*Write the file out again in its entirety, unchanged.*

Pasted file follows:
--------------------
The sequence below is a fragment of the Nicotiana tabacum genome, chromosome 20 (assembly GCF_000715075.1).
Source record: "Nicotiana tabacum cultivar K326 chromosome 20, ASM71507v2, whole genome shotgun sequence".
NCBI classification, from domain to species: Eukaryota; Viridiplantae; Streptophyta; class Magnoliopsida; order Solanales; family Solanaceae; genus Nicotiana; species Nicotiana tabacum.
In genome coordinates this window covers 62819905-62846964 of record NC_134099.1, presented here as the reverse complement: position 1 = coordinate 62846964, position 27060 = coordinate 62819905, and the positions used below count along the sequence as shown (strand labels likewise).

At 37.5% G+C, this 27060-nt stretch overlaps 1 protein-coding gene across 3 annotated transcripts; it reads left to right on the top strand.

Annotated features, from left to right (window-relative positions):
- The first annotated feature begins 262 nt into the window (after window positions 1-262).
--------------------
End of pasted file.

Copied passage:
The sequence below is a fragment of the Nicotiana tabacum genome, chromosome 20 (assembly GCF_000715075.1).
Source record: "Nicotiana tabacum cultivar K326 chromosome 20, ASM71507v2, whole genome shotgun sequence".
NCBI classification, from domain to species: Eukaryota; Viridiplantae; Streptophyta; class Magnoliopsida; order Solanales; family Solanaceae; genus Nicotiana; species Nicotiana tabacum.
In genome coordinates this window covers 62819905-62846964 of record NC_134099.1, presented here as the reverse complement: position 1 = coordinate 62846964, position 27060 = coordinate 62819905, and the positions used below count along the sequence as shown (strand labels likewise).

At 37.5% G+C, this 27060-nt stretch overlaps 1 protein-coding gene across 3 annotated transcripts; it reads left to right on the top strand.

Annotated features, from left to right (window-relative positions):
- The first annotated feature begins 262 nt into the window (after window positions 1-262).